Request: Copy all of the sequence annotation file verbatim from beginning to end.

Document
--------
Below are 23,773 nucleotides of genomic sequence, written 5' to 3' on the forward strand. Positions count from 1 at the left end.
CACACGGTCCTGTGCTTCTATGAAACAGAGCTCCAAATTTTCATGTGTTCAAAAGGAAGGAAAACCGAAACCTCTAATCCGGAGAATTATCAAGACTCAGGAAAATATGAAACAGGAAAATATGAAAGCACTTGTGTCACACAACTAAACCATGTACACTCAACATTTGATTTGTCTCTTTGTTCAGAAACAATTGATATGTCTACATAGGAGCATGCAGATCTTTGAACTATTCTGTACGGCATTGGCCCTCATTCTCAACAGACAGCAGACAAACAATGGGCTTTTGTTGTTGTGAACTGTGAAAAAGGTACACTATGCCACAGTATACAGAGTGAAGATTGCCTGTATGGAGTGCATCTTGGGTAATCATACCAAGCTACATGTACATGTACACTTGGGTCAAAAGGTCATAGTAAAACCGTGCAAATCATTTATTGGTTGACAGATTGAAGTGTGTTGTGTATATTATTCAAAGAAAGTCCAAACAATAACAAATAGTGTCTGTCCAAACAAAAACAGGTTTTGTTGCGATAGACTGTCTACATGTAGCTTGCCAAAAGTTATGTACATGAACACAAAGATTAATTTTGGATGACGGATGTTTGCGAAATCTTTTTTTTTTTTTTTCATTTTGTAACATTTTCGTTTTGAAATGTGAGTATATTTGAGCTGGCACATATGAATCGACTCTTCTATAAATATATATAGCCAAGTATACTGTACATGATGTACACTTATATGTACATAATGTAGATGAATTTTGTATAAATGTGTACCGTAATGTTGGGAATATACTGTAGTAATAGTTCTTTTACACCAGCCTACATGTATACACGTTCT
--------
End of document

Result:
Below are 23,773 nucleotides of genomic sequence, written 5' to 3' on the forward strand. Positions count from 1 at the left end.
CACACGGTCCTGTGCTTCTATGAAACAGAGCTCCAAATTTTCATGTGTTCAAAAGGAAGGAAAACCGAAACCTCTAATCCGGAGAATTATCAAGACTCAGGAAAATATGAAACAGGAAAATATGAAAGCACTTGTGTCACACAACTAAACCATGTACACTCAACATTTGATTTGTCTCTTTGTTCAGAAACAATTGATATGTCTACATAGGAGCATGCAGATCTTTGAACTATTCTGTACGGCATTGGCCCTCATTCTCAACAGACAGCAGACAAACAATGGGCTTTTGTTGTTGTGAACTGTGAAAAAGGTACACTATGCCACAGTATACAGAGTGAAGATTGCCTGTATGGAGTGCATCTTGGGTAATCATACCAAGCTACATGTACATGTACACTTGGGTCAAAAGGTCATAGTAAAACCGTGCAAATCATTTATTGGTTGACAGATTGAAGTGTGTTGTGTATATTATTCAAAGAAAGTCCAAACAATAACAAATAGTGTCTGTCCAAACAAAAACAGGTTTTGTTGCGATAGACTGTCTACATGTAGCTTGCCAAAAGTTATGTACATGAACACAAAGATTAATTTTGGATGACGGATGTTTGCGAAATCTTTTTTTTTTTTTTTCATTTTGTAACATTTTCGTTTTGAAATGTGAGTATATTTGAGCTGGCACATATGAATCGACTCTTCTATAAATATATATAGCCAAGTATACTGTACATGATGTACACTTATATGTACATAATGTAGATGAATTTTGTATAAATGTGTACCGTAATGTTGGGAATATACTGTAGTAATAGTTCTTTTACACCAGCCTACATGTATACACGTTCT